Sir Stuart Lipton backs study that recommends cutting the cash spent on iconic City facades
A consortium, backed by construction heavyweight Sir Stuart Lipton, has approached the City of London with a plan to save the capital from any more over-expensive iconic towers.
The group, which includes Davis Langdon, Aedas, WSP and Hilson Moran, believes it can halve the price of commercial skyscrapers.
Lipton (pictured), founder of Stanhope, approached Davis Langdon nine months ago and “challenged” the group to come up with a way of developing office buildings for just £125/ft2 rather than the average £250/ft2 they are understood to cost now.
The plan was presented to Peter Rees, London’s City planning officer, last November. Sir Stuart hopes to facilitate the construction of a pilot scheme to show how the study would work in practice, through his development company, Chelsfield Partners.
He said: “What I wanted to do with this study was re-evaluate why construction costs are so high and why tennant’s needs are not always taken into consideration.”
Sir Stuart threw the gauntlet down. How can we make the City more effective?
Steve Watts, Davis Langdon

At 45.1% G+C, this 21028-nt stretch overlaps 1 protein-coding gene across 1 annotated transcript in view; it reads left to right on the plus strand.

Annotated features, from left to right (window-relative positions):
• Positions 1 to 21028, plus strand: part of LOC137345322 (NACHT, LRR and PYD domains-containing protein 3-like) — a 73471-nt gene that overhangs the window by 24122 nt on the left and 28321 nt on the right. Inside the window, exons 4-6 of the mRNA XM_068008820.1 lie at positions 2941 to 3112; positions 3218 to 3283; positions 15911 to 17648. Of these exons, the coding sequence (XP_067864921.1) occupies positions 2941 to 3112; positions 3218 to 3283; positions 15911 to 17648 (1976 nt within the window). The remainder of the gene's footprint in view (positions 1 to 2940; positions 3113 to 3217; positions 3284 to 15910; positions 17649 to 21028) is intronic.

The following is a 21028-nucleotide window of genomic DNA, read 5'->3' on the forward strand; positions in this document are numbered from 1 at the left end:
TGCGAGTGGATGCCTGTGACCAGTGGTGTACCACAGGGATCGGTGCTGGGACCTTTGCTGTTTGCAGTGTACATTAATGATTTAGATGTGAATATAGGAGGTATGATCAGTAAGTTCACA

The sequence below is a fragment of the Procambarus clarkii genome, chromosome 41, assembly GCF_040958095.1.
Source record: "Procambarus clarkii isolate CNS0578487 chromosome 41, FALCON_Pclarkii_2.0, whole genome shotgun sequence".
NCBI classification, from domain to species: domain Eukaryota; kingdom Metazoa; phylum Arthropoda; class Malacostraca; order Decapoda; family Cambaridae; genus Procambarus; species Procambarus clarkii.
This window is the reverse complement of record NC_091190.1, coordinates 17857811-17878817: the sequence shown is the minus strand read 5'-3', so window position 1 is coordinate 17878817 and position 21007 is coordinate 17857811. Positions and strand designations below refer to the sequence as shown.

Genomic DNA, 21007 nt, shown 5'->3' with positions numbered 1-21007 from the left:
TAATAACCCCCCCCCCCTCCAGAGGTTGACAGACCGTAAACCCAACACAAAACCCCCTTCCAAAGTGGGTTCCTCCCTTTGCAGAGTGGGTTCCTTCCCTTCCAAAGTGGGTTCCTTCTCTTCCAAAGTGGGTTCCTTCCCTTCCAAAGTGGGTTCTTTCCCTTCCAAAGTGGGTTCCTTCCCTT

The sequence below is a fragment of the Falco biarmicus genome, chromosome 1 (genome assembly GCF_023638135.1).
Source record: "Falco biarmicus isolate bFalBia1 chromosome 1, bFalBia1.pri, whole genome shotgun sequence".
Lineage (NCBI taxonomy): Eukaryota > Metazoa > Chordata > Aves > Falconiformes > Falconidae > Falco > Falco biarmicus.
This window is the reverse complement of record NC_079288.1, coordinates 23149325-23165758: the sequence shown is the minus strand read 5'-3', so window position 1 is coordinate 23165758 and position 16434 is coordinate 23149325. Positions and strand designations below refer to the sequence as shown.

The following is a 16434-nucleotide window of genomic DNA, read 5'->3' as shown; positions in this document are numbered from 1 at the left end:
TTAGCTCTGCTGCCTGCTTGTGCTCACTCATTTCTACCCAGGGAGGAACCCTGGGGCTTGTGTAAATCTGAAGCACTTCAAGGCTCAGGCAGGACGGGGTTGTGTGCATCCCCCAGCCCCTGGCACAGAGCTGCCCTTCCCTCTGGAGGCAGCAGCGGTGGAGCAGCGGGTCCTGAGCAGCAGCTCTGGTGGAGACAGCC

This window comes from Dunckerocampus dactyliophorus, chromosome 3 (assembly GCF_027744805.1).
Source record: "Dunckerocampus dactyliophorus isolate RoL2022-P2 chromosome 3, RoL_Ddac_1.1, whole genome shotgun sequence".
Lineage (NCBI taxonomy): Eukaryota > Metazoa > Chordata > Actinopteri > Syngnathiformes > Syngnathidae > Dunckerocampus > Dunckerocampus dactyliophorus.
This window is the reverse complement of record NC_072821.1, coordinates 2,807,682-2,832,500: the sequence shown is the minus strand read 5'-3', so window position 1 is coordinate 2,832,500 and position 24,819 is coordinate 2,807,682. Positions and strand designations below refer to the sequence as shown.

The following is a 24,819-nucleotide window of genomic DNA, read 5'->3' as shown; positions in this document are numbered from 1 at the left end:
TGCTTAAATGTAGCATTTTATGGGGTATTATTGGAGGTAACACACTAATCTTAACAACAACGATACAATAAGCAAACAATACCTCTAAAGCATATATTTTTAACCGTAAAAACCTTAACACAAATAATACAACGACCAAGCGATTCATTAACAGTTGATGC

Steve Watts, director of Davis Langdon’s tall buildings division, has been leading the project since May. “Sir Stuart threw the gauntlet down in May last year. He explained that these landmark towers in London are all well and good, but why not come up with high-rise commercial schemes that are half the price at just £125/ft2 for shell and core?
“We pulled a team together of about 10 people from four companies and we had to ask whether investment is directed towards the right outcomes. How can we make the City more effective? Rather than spending £1,000/m2 on a nice facade, could that money be better spent on flexibility or sustainability? We want to show how tall buildings can be made more sustainable for the end user. Now we want to show how this would work on a real building. We are hoping that a developer might be interested in joining together to develop one.”
Kamran Moazami, director at WSP, was involved in the project. He said: “The results show you don’t need to make a building extraordinary to get planning. You just need to build it well and sustainably. It’s about how to get a building working economically.”
The research also revealed that while most US buildings are now designed commercially, starting on the inside of the building working out, UK designs for London high-rise buildings are still focused on iconic facades and complex structures - which no longer make financial sense.
At the British Council for Offices’ conference on the Future of Offices in May, it was pointed out that occupiers will be more interested in the facilities and technology inside buildings. At the event Ken Shuttleworth, founder of Make, said: “Buildings will need to be simpler on the outside but with more functional interiors.”